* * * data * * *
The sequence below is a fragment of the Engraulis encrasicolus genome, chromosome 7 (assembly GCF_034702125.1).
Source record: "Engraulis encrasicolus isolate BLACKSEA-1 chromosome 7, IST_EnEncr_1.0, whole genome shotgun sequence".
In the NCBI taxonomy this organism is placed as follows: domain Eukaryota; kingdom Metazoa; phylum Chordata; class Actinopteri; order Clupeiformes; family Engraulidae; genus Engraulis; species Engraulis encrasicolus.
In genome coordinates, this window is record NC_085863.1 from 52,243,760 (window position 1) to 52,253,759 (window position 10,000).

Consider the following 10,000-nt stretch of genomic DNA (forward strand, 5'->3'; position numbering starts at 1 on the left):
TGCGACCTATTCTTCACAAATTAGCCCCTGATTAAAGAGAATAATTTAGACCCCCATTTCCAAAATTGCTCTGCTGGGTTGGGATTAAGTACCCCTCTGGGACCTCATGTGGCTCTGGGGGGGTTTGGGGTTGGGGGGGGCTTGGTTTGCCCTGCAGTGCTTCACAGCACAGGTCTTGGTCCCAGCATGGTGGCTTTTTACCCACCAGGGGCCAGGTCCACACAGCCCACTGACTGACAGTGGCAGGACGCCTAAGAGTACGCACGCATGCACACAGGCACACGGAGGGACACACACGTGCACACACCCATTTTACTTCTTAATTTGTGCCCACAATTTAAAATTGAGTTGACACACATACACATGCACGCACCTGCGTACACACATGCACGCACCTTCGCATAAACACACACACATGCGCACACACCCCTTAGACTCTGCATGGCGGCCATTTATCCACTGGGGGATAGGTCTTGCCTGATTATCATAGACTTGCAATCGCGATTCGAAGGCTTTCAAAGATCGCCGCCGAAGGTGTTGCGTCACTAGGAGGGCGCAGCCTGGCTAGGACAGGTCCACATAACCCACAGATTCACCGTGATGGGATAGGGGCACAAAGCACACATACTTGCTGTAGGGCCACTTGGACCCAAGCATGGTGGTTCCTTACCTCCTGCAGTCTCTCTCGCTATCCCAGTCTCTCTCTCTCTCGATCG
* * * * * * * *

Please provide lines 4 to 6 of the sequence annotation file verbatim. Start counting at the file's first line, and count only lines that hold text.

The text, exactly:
In genome coordinates, this window is record NC_085863.1 from 52,243,760 (window position 1) to 52,253,759 (window position 10,000).

Consider the following 10,000-nt stretch of genomic DNA (forward strand, 5'->3'; position numbering starts at 1 on the left):
TGCGACCTATTCTTCACAAATTAGCCCCTGATTAAAGAGAATAATTTAGACCCCCATTTCCAAAATTGCTCTGCTGGGTTGGGATTAAGTACCCCTCTGGGACCTCATGTGGCTCTGGGGGGGTTTGGGGTTGGGGGGGGCTTGGTTTGCCCTGCAGTGCTTCACAGCACAGGTCTTGGTCCCAGCATGGTGGCTTTTTACCCACCAGGGGCCAGGTCCACACAGCCCACTGACTGACAGTGGCAGGACGCCTAAGAGTACGCACGCATGCACACAGGCACACGGAGGGACACACACGTGCACACACCCATTTTACTTCTTAATTTGTGCCCACAATTTAAAATTGAGTTGACACACATACACATGCACGCACCTGCGTACACACATGCACGCACCTTCGCATAAACACACACACATGCGCACACACCCCTTAGACTCTGCATGGCGGCCATTTATCCACTGGGGGATAGGTCTTGCCTGATTATCATAGACTTGCAATCGCGATTCGAAGGCTTTCAAAGATCGCCGCCGAAGGTGTTGCGTCACTAGGAGGGCGCAGCCTGGCTAGGACAGGTCCACATAACCCACAGATTCACCGTGATGGGATAGGGGCACAAAGCACACATACTTGCTGTAGGGCCACTTGGACCCAAGCATGGTGGTTCCTTACCTCCTGCAGTCTCTCTCGCTATCCCAGTCTCTCTCTCTCTCGATCG